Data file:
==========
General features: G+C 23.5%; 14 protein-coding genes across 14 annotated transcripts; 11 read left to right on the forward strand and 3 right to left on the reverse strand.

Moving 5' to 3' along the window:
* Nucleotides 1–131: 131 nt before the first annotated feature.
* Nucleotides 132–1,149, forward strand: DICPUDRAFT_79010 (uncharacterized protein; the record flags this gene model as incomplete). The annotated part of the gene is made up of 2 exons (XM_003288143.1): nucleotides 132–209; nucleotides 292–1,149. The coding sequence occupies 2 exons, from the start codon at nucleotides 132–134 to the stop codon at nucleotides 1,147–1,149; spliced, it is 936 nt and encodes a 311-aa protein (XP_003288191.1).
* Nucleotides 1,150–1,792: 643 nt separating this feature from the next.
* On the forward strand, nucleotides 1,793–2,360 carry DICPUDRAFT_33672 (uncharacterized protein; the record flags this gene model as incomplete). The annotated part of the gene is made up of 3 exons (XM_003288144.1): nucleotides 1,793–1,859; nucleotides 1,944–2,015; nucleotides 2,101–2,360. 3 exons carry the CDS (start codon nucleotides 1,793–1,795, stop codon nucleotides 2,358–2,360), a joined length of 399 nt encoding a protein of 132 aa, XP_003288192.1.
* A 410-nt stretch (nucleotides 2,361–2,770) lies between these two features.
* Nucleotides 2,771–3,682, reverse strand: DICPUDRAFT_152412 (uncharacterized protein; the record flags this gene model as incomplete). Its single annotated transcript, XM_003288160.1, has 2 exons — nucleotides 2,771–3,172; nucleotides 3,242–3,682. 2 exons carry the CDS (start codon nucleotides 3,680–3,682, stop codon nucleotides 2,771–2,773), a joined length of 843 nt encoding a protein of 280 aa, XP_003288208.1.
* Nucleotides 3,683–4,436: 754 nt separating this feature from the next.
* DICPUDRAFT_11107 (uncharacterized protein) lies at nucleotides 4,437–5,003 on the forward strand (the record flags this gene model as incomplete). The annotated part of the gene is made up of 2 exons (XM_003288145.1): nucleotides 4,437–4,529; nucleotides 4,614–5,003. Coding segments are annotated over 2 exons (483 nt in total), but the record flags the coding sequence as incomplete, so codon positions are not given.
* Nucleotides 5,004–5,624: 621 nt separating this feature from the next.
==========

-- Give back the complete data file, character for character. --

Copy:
General features: G+C 23.5%; 14 protein-coding genes across 14 annotated transcripts; 11 read left to right on the forward strand and 3 right to left on the reverse strand.

Moving 5' to 3' along the window:
* Nucleotides 1–131: 131 nt before the first annotated feature.
* Nucleotides 132–1,149, forward strand: DICPUDRAFT_79010 (uncharacterized protein; the record flags this gene model as incomplete). The annotated part of the gene is made up of 2 exons (XM_003288143.1): nucleotides 132–209; nucleotides 292–1,149. The coding sequence occupies 2 exons, from the start codon at nucleotides 132–134 to the stop codon at nucleotides 1,147–1,149; spliced, it is 936 nt and encodes a 311-aa protein (XP_003288191.1).
* Nucleotides 1,150–1,792: 643 nt separating this feature from the next.
* On the forward strand, nucleotides 1,793–2,360 carry DICPUDRAFT_33672 (uncharacterized protein; the record flags this gene model as incomplete). The annotated part of the gene is made up of 3 exons (XM_003288144.1): nucleotides 1,793–1,859; nucleotides 1,944–2,015; nucleotides 2,101–2,360. 3 exons carry the CDS (start codon nucleotides 1,793–1,795, stop codon nucleotides 2,358–2,360), a joined length of 399 nt encoding a protein of 132 aa, XP_003288192.1.
* A 410-nt stretch (nucleotides 2,361–2,770) lies between these two features.
* Nucleotides 2,771–3,682, reverse strand: DICPUDRAFT_152412 (uncharacterized protein; the record flags this gene model as incomplete). Its single annotated transcript, XM_003288160.1, has 2 exons — nucleotides 2,771–3,172; nucleotides 3,242–3,682. 2 exons carry the CDS (start codon nucleotides 3,680–3,682, stop codon nucleotides 2,771–2,773), a joined length of 843 nt encoding a protein of 280 aa, XP_003288208.1.
* Nucleotides 3,683–4,436: 754 nt separating this feature from the next.
* DICPUDRAFT_11107 (uncharacterized protein) lies at nucleotides 4,437–5,003 on the forward strand (the record flags this gene model as incomplete). The annotated part of the gene is made up of 2 exons (XM_003288145.1): nucleotides 4,437–4,529; nucleotides 4,614–5,003. Coding segments are annotated over 2 exons (483 nt in total), but the record flags the coding sequence as incomplete, so codon positions are not given.
* Nucleotides 5,004–5,624: 621 nt separating this feature from the next.